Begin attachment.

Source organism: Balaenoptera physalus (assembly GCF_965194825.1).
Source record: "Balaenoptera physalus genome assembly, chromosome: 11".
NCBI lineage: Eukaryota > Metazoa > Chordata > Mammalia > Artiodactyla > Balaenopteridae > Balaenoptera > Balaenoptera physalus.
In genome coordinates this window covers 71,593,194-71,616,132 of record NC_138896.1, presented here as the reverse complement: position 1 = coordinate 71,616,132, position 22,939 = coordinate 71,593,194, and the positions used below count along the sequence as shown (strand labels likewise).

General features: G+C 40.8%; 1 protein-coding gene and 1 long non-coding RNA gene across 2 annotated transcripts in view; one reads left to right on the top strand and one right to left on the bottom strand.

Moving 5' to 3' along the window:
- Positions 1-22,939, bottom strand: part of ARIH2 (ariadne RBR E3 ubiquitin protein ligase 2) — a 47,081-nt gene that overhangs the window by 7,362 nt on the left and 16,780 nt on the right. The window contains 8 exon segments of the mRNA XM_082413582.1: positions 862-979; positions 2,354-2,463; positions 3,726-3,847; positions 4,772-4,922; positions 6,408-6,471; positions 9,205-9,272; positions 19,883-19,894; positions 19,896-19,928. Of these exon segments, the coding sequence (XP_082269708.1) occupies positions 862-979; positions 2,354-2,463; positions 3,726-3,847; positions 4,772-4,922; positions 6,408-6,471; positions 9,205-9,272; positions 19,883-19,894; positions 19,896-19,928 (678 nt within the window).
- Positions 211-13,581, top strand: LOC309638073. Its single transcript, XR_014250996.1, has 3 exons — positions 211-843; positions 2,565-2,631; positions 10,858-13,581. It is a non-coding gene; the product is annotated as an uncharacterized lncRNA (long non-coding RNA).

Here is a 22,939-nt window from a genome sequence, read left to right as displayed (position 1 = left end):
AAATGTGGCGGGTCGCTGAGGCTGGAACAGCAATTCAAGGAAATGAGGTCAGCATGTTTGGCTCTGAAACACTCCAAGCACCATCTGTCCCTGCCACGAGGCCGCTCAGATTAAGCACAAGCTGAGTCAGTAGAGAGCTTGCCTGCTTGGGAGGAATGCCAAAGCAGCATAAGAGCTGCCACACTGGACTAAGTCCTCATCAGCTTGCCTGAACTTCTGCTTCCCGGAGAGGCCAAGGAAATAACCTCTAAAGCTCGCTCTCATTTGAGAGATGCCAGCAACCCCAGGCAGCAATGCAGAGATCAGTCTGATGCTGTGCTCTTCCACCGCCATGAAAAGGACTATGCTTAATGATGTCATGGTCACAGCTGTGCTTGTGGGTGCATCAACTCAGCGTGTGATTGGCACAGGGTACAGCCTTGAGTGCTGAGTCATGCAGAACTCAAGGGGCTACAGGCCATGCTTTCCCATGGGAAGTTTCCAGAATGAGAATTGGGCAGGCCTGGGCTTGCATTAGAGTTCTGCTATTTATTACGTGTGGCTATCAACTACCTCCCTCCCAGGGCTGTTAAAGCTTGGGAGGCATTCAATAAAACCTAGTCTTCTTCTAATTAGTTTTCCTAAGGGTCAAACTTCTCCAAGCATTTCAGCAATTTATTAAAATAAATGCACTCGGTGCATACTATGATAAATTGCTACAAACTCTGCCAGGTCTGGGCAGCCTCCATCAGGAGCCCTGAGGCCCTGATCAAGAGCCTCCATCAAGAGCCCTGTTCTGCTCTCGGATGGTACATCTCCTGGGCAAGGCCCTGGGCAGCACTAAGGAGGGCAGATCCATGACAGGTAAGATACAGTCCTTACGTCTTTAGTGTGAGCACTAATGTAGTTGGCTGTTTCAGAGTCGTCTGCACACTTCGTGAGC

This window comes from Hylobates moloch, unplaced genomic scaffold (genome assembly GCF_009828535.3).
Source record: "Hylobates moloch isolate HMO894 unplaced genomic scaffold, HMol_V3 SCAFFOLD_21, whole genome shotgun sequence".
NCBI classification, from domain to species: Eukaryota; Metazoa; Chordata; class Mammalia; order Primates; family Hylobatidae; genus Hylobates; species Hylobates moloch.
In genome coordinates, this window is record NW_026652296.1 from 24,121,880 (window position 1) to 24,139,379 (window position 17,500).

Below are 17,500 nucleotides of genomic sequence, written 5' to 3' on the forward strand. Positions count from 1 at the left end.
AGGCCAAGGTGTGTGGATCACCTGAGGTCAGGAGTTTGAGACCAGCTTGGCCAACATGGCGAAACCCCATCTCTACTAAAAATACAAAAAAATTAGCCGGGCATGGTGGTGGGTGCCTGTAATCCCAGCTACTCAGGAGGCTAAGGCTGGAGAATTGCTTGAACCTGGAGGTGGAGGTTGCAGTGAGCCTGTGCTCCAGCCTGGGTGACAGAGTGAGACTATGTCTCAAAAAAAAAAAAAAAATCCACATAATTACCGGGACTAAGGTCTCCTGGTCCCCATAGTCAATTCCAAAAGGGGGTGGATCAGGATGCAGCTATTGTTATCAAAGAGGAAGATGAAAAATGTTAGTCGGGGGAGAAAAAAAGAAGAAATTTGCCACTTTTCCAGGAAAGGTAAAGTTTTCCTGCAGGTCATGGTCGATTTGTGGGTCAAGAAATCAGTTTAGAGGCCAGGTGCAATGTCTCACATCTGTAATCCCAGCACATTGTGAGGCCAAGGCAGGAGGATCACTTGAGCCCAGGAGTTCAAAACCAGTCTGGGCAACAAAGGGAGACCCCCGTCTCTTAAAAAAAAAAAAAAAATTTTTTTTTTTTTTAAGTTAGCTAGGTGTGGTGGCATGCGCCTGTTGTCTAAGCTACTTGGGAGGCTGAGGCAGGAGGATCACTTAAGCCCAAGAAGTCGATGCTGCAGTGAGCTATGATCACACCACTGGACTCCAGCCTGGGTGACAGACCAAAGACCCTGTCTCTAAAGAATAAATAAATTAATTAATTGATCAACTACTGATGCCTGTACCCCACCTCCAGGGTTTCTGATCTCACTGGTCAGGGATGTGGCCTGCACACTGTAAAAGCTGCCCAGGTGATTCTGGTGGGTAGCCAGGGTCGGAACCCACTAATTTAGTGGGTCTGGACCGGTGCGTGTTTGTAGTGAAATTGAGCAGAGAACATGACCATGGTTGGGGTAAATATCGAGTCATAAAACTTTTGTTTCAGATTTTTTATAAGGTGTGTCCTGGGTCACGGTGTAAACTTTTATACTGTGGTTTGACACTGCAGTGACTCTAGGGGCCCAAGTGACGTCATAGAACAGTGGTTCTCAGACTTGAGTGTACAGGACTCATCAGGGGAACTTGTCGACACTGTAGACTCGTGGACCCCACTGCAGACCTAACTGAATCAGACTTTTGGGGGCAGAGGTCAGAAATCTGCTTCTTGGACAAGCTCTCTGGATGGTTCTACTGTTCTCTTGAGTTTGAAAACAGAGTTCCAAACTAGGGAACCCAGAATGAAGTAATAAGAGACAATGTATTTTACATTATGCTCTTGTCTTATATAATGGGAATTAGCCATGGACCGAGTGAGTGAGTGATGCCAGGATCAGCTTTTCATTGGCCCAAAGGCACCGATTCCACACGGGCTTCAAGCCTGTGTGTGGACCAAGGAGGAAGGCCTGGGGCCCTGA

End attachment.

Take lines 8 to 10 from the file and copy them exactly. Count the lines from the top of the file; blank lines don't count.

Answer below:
- Positions 211-13,581, top strand: LOC309638073. Its single transcript, XR_014250996.1, has 3 exons — positions 211-843; positions 2,565-2,631; positions 10,858-13,581. It is a non-coding gene; the product is annotated as an uncharacterized lncRNA (long non-coding RNA).

Here is a 22,939-nt window from a genome sequence, read left to right as displayed (position 1 = left end):
AAATGTGGCGGGTCGCTGAGGCTGGAACAGCAATTCAAGGAAATGAGGTCAGCATGTTTGGCTCTGAAACACTCCAAGCACCATCTGTCCCTGCCACGAGGCCGCTCAGATTAAGCACAAGCTGAGTCAGTAGAGAGCTTGCCTGCTTGGGAGGAATGCCAAAGCAGCATAAGAGCTGCCACACTGGACTAAGTCCTCATCAGCTTGCCTGAACTTCTGCTTCCCGGAGAGGCCAAGGAAATAACCTCTAAAGCTCGCTCTCATTTGAGAGATGCCAGCAACCCCAGGCAGCAATGCAGAGATCAGTCTGATGCTGTGCTCTTCCACCGCCATGAAAAGGACTATGCTTAATGATGTCATGGTCACAGCTGTGCTTGTGGGTGCATCAACTCAGCGTGTGATTGGCACAGGGTACAGCCTTGAGTGCTGAGTCATGCAGAACTCAAGGGGCTACAGGCCATGCTTTCCCATGGGAAGTTTCCAGAATGAGAATTGGGCAGGCCTGGGCTTGCATTAGAGTTCTGCTATTTATTACGTGTGGCTATCAACTACCTCCCTCCCAGGGCTGTTAAAGCTTGGGAGGCATTCAATAAAACCTAGTCTTCTTCTAATTAGTTTTCCTAAGGGTCAAACTTCTCCAAGCATTTCAGCAATTTATTAAAATAAATGCACTCGGTGCATACTATGATAAATTGCTACAAACTCTGCCAGGTCTGGGCAGCCTCCATCAGGAGCCCTGAGGCCCTGATCAAGAGCCTCCATCAAGAGCCCTGTTCTGCTCTCGGATGGTACATCTCCTGGGCAAGGCCCTGGGCAGCACTAAGGAGGGCAGATCCATGACAGGTAAGATACAGTCCTTACGTCTTTAGTGTGAGCACTAATGTAGTTGGCTGTTTCAGAGTCGTCTGCACACTTCGTGAGC